John's painting station at Ron and Dee's house. The painting part of the prosthetic eyes needs to be in a clean area without all the dust that is at the clinic.
John had great company and conversation while finishing up the 2nd painting of all the eyes on Monday.
Lots of fabrication being done at the clinic.
Rick diligently burning holes in the straps for sails. Bless him for doing all that tedious work.
Prosthetic eyes in John's room at the clinic in another stage of the fabricating process.
Obligatory sibling photo. Fostina (who cooked for us during our stay) is Protashow's sister. She came up to the clinic to check out all we were doing.
Protashow breaking plaster out of a laminated prosthetic socket.
This guy, who is a teacher, came on Monday for fitting of a shoe for his deformed foot. He stands on his tip-toes and literally walks on the front of his ankle. This is one of the only patients we knew before our trip that we would be seeing. Dave, who helps in getting the shipping containers shipped to Zambia and also makes regular trips to Zambia himself on mission trips, knows this teacher from one of the schools he visits. This man has had a foot deformity for many years and cannot wear a shoe. We received pictures of his foot before our trip. I brought a pair of custom shoes that had not worked for a patient back home to try to use for this man.
Attempting to fit a shoe insert to support his foot, which ended up not working. He said he doesn't have pain in his foot unless he steps on a rock or something hard. He just wants a shoe he can wear on the foot to protect his skin from rocks.
I ended up fitting the custom shoe sideways with just a soft, flat insole. Definitely not the ideal result, but he could not tolerate any support of the deformity. This achieved what he wanted, which was a shoe that protects his skin.
This man's foot deformity is extremely severe. I talked with him about whether he had discussed amputation with a doctor. He said he has been to a hospital in Lusaka (capital city) and they told him he would have problems if he amputated the foot. This is a good example of differences in medical care between Zambia and in the States. Perhaps the doctor he spoke with was thinking he'd have issues with access to prosthetic care....just not sure. I encouraged him to talk with another doctor and consider an amputation. I was also able to show him a prosthesis and explain how it works and fits. Please pray for this man as he considers whether or not to pursue an amputation of his deformed foot.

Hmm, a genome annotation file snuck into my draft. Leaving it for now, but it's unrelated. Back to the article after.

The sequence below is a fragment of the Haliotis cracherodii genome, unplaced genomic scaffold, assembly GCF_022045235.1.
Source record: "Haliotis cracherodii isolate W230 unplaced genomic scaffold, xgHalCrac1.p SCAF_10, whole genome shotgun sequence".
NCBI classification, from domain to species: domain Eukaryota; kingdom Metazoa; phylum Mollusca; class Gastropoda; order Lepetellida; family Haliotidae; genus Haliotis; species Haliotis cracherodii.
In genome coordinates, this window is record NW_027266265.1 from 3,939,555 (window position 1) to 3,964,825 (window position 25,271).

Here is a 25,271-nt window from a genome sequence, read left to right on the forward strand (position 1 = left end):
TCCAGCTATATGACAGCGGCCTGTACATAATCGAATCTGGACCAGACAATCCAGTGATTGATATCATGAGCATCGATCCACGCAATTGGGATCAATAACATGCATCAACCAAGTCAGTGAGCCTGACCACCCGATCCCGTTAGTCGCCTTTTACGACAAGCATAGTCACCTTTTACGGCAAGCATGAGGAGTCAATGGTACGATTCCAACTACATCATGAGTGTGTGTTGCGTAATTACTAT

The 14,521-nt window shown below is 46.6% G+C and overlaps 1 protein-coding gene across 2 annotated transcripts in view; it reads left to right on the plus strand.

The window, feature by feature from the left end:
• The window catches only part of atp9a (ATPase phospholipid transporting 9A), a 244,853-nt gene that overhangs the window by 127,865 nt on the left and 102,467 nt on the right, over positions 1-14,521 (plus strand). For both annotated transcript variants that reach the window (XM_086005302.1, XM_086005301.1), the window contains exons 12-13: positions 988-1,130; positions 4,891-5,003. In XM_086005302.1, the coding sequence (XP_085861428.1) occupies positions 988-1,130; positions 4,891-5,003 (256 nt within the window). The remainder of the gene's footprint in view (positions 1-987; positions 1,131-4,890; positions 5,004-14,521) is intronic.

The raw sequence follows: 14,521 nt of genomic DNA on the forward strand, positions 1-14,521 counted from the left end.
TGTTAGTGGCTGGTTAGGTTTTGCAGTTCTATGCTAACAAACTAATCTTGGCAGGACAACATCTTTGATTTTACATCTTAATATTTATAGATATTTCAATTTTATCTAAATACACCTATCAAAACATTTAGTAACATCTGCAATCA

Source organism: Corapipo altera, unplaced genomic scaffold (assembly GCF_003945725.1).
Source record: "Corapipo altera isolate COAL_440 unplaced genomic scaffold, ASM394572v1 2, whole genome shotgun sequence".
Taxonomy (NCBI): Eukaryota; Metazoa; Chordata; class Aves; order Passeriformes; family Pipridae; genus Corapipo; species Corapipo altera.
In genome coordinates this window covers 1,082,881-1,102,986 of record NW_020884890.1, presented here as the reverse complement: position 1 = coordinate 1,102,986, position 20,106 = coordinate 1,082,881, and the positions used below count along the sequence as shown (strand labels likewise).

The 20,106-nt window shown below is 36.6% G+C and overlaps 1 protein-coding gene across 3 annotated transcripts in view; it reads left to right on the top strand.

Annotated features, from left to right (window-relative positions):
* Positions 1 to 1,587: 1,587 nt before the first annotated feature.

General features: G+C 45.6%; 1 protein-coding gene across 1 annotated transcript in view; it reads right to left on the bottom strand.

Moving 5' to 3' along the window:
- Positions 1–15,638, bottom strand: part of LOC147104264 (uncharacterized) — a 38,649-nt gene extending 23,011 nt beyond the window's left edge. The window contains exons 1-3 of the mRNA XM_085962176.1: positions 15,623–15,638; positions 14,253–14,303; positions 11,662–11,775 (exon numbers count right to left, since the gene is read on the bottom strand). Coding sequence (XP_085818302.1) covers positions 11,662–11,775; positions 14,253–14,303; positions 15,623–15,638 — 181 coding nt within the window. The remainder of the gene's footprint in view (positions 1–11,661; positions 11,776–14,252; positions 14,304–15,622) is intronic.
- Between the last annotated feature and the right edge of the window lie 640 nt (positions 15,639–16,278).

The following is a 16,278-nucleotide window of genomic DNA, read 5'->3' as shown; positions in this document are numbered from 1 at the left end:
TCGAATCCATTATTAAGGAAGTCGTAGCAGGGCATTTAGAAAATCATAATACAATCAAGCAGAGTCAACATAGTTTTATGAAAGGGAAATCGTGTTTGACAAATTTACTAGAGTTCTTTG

On Tuesday, we did fabrication all day. The electricity went out in the afternoon for several hours. Thankfully Chris wasn't in the middle of a lamination, which could have been ruined by not having vacuum during the process. We got the generator out and going, which supplied us power for quite a while. We took a little longer dinner break in hopes the electricity would come back on. It did come back on, so we went back to the clinic to work till about 9:30pm.
The generator being set up.
Wednesday was crunch time to get prostheses ready for all the Thursday patient fittings. John also had a patient on Wednesday, who is a friend of Esther's. Esther is the lady who has cooked for us during past trips to New Day. She told her friend about John's work in making prosthetic eyes, so he was able to come see John this year.
John and his patient on Wednesday.
This lady had come to see John during our evaluation days. She needed to see an eye doctor, so John gave her money for transport and to see the doctor in Zimba at the eye clinic.
She brought back the report from the eye doctor in Zimba for John to see.
*Next post: Thursday, April 27: 1st of patient fitting days